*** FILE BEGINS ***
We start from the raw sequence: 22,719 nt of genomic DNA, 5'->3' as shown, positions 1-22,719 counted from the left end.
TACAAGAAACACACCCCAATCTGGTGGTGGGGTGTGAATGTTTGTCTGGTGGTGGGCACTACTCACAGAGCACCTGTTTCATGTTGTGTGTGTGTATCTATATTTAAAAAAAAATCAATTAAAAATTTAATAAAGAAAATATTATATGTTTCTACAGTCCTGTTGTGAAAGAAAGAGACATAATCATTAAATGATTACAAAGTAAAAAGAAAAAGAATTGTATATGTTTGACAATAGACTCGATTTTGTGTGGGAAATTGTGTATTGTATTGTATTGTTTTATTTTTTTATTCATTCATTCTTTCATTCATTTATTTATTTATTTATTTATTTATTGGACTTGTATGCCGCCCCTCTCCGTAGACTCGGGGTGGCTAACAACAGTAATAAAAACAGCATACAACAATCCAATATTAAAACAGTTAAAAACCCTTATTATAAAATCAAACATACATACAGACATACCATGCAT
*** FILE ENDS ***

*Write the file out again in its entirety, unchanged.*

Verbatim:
We start from the raw sequence: 22,719 nt of genomic DNA, 5'->3' as shown, positions 1-22,719 counted from the left end.
TACAAGAAACACACCCCAATCTGGTGGTGGGGTGTGAATGTTTGTCTGGTGGTGGGCACTACTCACAGAGCACCTGTTTCATGTTGTGTGTGTGTATCTATATTTAAAAAAAAATCAATTAAAAATTTAATAAAGAAAATATTATATGTTTCTACAGTCCTGTTGTGAAAGAAAGAGACATAATCATTAAATGATTACAAAGTAAAAAGAAAAAGAATTGTATATGTTTGACAATAGACTCGATTTTGTGTGGGAAATTGTGTATTGTATTGTATTGTTTTATTTTTTTATTCATTCATTCTTTCATTCATTTATTTATTTATTTATTTATTTATTGGACTTGTATGCCGCCCCTCTCCGTAGACTCGGGGTGGCTAACAACAGTAATAAAAACAGCATACAACAATCCAATATTAAAACAGTTAAAAACCCTTATTATAAAATCAAACATACATACAGACATACCATGCAT